Communications medley: the grandkids won’t be alright

In this week's round up: the grandkids won't be alright (if we have anything to say about it), making ocean connections, and a bit of good news.

If you’re a science communicator or educator at an informal science center (such as a zoo, aquarium, or museum) trying to encourage conservation action – this is the round up for you! Every week we break down the most interesting recent news and best resources to help you frame the issues as effectively as possible. Some of these resources will be practical communications and framing tips, and others are great starting points for brainstorming future strategies.


Sorry grandkids, we don't care!

A new study has come out that spawned a variety of eye-catching headlines. "Delayed gratification hurts climate change cooperation!" "People don't put a high value on climate protection!" And my favorite "Why We Don’t Care About Saving Our Grandchildren From Climate Change."

These are all articles worth reading. The short version is that American and German researchers conducted a "collective-risk group experiment," the results of which support something you may already suspect: groups of people are unlikely to sacrifice much themselves to benefit future generations. We need short-term incentives to act.

Of course, assuming this study was done on WEIRD (Western, Educated, Industrialized, Rich, and Democratic) people... here's another argument for diversity in the environmental movement.


Making connections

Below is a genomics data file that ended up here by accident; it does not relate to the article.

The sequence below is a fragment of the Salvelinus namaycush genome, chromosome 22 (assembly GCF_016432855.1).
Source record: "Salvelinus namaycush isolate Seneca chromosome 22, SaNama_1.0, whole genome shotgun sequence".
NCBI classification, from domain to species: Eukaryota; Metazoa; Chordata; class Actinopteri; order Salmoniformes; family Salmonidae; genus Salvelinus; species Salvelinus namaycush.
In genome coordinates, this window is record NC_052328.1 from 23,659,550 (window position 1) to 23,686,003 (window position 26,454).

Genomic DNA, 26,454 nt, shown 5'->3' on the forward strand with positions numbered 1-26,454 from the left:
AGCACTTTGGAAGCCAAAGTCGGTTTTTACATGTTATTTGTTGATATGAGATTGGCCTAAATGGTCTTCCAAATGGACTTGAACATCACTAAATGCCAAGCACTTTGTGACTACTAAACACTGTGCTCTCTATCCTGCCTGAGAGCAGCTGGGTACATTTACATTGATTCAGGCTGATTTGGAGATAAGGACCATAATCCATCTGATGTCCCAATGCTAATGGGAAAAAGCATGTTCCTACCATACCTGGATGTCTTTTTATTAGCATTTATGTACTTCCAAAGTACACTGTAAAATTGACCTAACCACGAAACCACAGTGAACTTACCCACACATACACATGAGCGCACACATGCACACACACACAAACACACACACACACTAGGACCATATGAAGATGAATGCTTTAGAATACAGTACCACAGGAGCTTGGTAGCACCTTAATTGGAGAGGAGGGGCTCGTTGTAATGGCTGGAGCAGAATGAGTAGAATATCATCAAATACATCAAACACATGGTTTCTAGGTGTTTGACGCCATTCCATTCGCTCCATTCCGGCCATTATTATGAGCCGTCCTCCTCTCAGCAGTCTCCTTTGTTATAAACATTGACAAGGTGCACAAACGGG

Conservation and environmental actions can be hard to communicate; here are some stories that may help make the connection.

Latinos Lead the Way in the Green Economy
Speaking of diversity, here are some numbers: by 2050, 33% of American workers will be Latino. Almost 90% of Latinos polled "said they'd prefer to work in clean energy industries than fossil fuels."

Warmer oceans put Northwest streams at risk
Making the connection between ocean health and the local community can be a toughie for communicators who work inland. This article describes how warmer oceans affect animal life in rivers; a local story like this can provide an opportunity to talk about animals, local habitats, and actions people can take to help turn things around.

More Americans die from car pollution than car accidents
This is a bit morbid but definitely a "sticky" message. In the US, pollution from cars kills more people than traffic accidents. Which do we fear more?

And finally... some good news

CHARTS: US Carbon Emissions Are Dropping
US carbon emissions from energy use dropped almost 4% between 2011 - 2012! Not only that, but the GDP grew during this time. Reducing energy consumption doesn't mean the economy will suffer. What's more? HALF of the cuts came from reductions in household energy use!